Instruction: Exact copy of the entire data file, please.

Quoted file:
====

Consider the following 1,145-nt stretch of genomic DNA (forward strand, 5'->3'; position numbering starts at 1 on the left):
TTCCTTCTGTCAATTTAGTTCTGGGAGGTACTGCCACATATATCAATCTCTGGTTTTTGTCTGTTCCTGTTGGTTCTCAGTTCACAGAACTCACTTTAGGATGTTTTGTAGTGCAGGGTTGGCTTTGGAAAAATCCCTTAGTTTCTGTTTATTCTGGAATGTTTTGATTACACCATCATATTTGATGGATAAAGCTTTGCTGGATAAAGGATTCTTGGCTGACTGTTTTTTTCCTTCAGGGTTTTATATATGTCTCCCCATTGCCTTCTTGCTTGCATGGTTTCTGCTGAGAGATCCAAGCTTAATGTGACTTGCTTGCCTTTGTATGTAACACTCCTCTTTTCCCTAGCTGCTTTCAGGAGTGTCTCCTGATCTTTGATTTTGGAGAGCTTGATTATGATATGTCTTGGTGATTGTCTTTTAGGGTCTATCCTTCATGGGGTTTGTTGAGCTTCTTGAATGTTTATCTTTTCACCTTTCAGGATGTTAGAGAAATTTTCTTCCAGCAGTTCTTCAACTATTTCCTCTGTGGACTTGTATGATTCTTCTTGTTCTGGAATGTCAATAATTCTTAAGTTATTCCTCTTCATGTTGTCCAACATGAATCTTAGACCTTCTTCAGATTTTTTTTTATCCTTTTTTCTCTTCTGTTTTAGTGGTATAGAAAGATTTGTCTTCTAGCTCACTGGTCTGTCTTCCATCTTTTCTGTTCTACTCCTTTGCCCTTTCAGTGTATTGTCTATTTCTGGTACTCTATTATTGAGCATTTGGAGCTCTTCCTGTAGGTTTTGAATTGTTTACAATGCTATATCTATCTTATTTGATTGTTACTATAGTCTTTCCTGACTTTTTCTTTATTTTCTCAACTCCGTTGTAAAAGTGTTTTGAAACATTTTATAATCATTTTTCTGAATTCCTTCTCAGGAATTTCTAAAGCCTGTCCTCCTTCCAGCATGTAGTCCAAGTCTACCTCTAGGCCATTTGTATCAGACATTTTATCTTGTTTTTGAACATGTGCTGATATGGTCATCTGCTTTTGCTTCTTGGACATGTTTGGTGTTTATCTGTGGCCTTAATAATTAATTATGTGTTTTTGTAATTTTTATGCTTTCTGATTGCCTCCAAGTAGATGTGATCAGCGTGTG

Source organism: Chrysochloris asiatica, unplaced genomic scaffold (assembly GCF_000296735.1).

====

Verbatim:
Consider the following 1,145-nt stretch of genomic DNA (forward strand, 5'->3'; position numbering starts at 1 on the left):
TTCCTTCTGTCAATTTAGTTCTGGGAGGTACTGCCACATATATCAATCTCTGGTTTTTGTCTGTTCCTGTTGGTTCTCAGTTCACAGAACTCACTTTAGGATGTTTTGTAGTGCAGGGTTGGCTTTGGAAAAATCCCTTAGTTTCTGTTTATTCTGGAATGTTTTGATTACACCATCATATTTGATGGATAAAGCTTTGCTGGATAAAGGATTCTTGGCTGACTGTTTTTTTCCTTCAGGGTTTTATATATGTCTCCCCATTGCCTTCTTGCTTGCATGGTTTCTGCTGAGAGATCCAAGCTTAATGTGACTTGCTTGCCTTTGTATGTAACACTCCTCTTTTCCCTAGCTGCTTTCAGGAGTGTCTCCTGATCTTTGATTTTGGAGAGCTTGATTATGATATGTCTTGGTGATTGTCTTTTAGGGTCTATCCTTCATGGGGTTTGTTGAGCTTCTTGAATGTTTATCTTTTCACCTTTCAGGATGTTAGAGAAATTTTCTTCCAGCAGTTCTTCAACTATTTCCTCTGTGGACTTGTATGATTCTTCTTGTTCTGGAATGTCAATAATTCTTAAGTTATTCCTCTTCATGTTGTCCAACATGAATCTTAGACCTTCTTCAGATTTTTTTTTATCCTTTTTTCTCTTCTGTTTTAGTGGTATAGAAAGATTTGTCTTCTAGCTCACTGGTCTGTCTTCCATCTTTTCTGTTCTACTCCTTTGCCCTTTCAGTGTATTGTCTATTTCTGGTACTCTATTATTGAGCATTTGGAGCTCTTCCTGTAGGTTTTGAATTGTTTACAATGCTATATCTATCTTATTTGATTGTTACTATAGTCTTTCCTGACTTTTTCTTTATTTTCTCAACTCCGTTGTAAAAGTGTTTTGAAACATTTTATAATCATTTTTCTGAATTCCTTCTCAGGAATTTCTAAAGCCTGTCCTCCTTCCAGCATGTAGTCCAAGTCTACCTCTAGGCCATTTGTATCAGACATTTTATCTTGTTTTTGAACATGTGCTGATATGGTCATCTGCTTTTGCTTCTTGGACATGTTTGGTGTTTATCTGTGGCCTTAATAATTAATTATGTGTTTTTGTAATTTTTATGCTTTCTGATTGCCTCCAAGTAGATGTGATCAGCGTGTG

Source organism: Chrysochloris asiatica, unplaced genomic scaffold (assembly GCF_000296735.1).